BBC, Microsoft team on AI-based voice sign-in and discovery | Infrastructure | News | Rapid TV News
By continuing to use this site you consent to the use of cookies on your device as described in our privacy policy unless you have disabled them. You can change your cookie settings at any time but parts of our site will not function correctly without them. [Close]
As it explores the next generation of TV technology, the BBC is working with Microsoft to build an experimental voice-controlled version of the BBC iPlayer based on artificial intelligence.

bbcaivoice 2august2017The BBC says that among its projects it is working on ways to give people a more intuitive and more personal service in the future. The new project is designed to allow individuals to sign in to BBC services using their unique voiceprint and to talk to their TV to select what they want to watch. The corporation believes that with voice-controlled interfaces such as Amazon’s Alexa, Apple’s Siri, Google’s Assistant and Microsoft’s Cortana starting to gain popularity, there is a good chance that in some situations, speaking to a computer will be the main way that we interact with many of our digital devices.

Advancing personalisation has been a key aim for the BBC for the last year or so and in September 2016 it announced the next phase of its plans to make its content, products and services more personalised and tailored to all viewers and listeners. The corporation claims that a more personal BBC means helping viewers find more of what they like through more personalised experiences, and using data to be better informed to make decisions around future programming for everyone. The first phase of the plan was a sign-in system for the BBC iPlayer, BBC iPlayer Radio and some mobile apps.

As part of advancing this, the BBC says that just like fingerprints, people have a voice that is totally unique.

In its experiment, described right now as a proof of concept, the BBC is attempting to recognise the individual characteristics of voice — such as tone, modulation, pitch etc. — then processing that information and then matching it to a sample of the user’s voice stored in the cloud. Artificial intelligence software is then deployed to authenticate the user and performs sign-in automatically. The next time users want to use services, they just say their name and a phrase. As well as letting users sign in to BBC services using their unique voice instead of a password, the BBC’s internal prototype also gives users the option to select what they want to watch by talking to their device.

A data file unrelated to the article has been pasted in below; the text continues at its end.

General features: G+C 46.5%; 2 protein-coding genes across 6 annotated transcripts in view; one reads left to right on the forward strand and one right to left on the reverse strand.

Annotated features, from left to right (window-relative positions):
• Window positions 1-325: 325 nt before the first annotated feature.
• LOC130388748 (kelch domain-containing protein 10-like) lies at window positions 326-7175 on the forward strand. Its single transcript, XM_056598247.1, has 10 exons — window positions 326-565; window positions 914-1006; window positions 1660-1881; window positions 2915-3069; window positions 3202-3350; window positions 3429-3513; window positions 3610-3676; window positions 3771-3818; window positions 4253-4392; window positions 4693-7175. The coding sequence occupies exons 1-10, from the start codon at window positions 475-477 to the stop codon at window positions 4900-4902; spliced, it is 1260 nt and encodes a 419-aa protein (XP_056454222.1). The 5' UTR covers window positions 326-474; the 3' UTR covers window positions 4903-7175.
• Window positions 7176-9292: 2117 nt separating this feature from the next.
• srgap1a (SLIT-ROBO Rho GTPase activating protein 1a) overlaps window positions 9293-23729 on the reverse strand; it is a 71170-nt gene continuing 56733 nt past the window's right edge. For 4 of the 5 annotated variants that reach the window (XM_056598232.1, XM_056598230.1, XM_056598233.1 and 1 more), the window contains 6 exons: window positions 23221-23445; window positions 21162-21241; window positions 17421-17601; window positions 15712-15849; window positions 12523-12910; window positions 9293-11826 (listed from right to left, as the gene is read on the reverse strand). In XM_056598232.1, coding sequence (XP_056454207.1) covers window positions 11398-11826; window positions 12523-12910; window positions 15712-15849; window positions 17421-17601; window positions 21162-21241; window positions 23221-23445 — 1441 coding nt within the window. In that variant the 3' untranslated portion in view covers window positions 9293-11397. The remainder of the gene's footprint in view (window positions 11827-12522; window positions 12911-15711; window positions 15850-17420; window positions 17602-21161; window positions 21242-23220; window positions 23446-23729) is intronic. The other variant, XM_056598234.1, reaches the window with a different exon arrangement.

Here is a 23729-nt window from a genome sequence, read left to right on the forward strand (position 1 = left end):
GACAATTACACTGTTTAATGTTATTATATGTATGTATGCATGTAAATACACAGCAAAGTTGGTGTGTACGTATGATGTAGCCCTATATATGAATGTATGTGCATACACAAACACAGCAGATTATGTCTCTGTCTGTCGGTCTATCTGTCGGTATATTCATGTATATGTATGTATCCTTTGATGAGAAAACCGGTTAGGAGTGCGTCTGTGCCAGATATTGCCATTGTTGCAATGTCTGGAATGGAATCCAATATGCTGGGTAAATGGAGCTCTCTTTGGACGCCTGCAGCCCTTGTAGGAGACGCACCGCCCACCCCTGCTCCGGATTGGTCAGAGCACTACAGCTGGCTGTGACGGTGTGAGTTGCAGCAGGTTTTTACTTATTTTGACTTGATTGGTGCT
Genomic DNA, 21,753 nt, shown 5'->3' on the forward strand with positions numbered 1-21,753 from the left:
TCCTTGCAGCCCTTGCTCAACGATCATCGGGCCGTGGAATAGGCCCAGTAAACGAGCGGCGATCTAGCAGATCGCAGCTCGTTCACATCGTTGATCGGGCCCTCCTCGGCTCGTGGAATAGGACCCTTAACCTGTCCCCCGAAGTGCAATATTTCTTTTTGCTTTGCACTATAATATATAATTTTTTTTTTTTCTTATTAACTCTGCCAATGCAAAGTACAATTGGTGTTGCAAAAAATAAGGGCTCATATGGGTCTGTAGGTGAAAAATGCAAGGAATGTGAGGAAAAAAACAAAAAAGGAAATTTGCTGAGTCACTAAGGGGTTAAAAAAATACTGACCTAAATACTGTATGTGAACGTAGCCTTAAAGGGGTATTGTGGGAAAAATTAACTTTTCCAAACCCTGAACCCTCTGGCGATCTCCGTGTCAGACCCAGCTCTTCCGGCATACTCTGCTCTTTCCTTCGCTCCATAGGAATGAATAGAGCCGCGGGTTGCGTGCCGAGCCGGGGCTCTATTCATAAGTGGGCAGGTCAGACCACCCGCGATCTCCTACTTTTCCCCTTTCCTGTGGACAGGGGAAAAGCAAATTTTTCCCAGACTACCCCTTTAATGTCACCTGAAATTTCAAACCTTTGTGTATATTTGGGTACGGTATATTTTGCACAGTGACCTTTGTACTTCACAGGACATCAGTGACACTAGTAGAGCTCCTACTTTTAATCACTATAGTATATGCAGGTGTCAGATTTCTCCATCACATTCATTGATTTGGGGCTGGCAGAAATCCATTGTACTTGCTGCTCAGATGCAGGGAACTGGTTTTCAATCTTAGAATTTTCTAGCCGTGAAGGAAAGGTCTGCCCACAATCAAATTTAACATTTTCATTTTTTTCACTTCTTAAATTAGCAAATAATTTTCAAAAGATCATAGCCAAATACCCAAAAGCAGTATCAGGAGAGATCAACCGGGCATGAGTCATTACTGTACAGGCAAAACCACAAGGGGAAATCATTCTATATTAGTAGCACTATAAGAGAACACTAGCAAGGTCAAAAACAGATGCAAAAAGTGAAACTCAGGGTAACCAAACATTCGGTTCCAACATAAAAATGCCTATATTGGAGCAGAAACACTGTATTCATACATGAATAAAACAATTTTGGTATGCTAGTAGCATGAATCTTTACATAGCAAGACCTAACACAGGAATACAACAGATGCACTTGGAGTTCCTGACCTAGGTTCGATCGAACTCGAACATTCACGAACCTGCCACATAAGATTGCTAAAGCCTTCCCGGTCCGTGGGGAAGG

The BBC postulates that when artificial intelligence and machine learning have advanced sufficiently, people could end up in a conversation with their TV about what’s available to watch now, whether they like the sound of it or not, whether there’s something coming up that they’re interested in, and what they like to watch when in a certain mood. All the time, the TV service would be learning about their preferences and getting smarter about what to suggest and when.

“Just by listening to the voices in the room, your TV could automatically detect when there are multiple people in the living room, and serve up a personalised mix of content relevant to all of you in the room,” said BBC head of digital partnerships, distribution and business development Cyrus Saihan. “All of this personalisation could happen without anyone having to press a button, sign in and out or change user profiles. This was an internal experiment, designed to help us better understand how emerging technologies could impact the media industry and provide us with an opportunity to improve the experience for our audiences in the future...We are always looking out for ways that we can work with the market to deliver new types of content to our audiences in new ways.”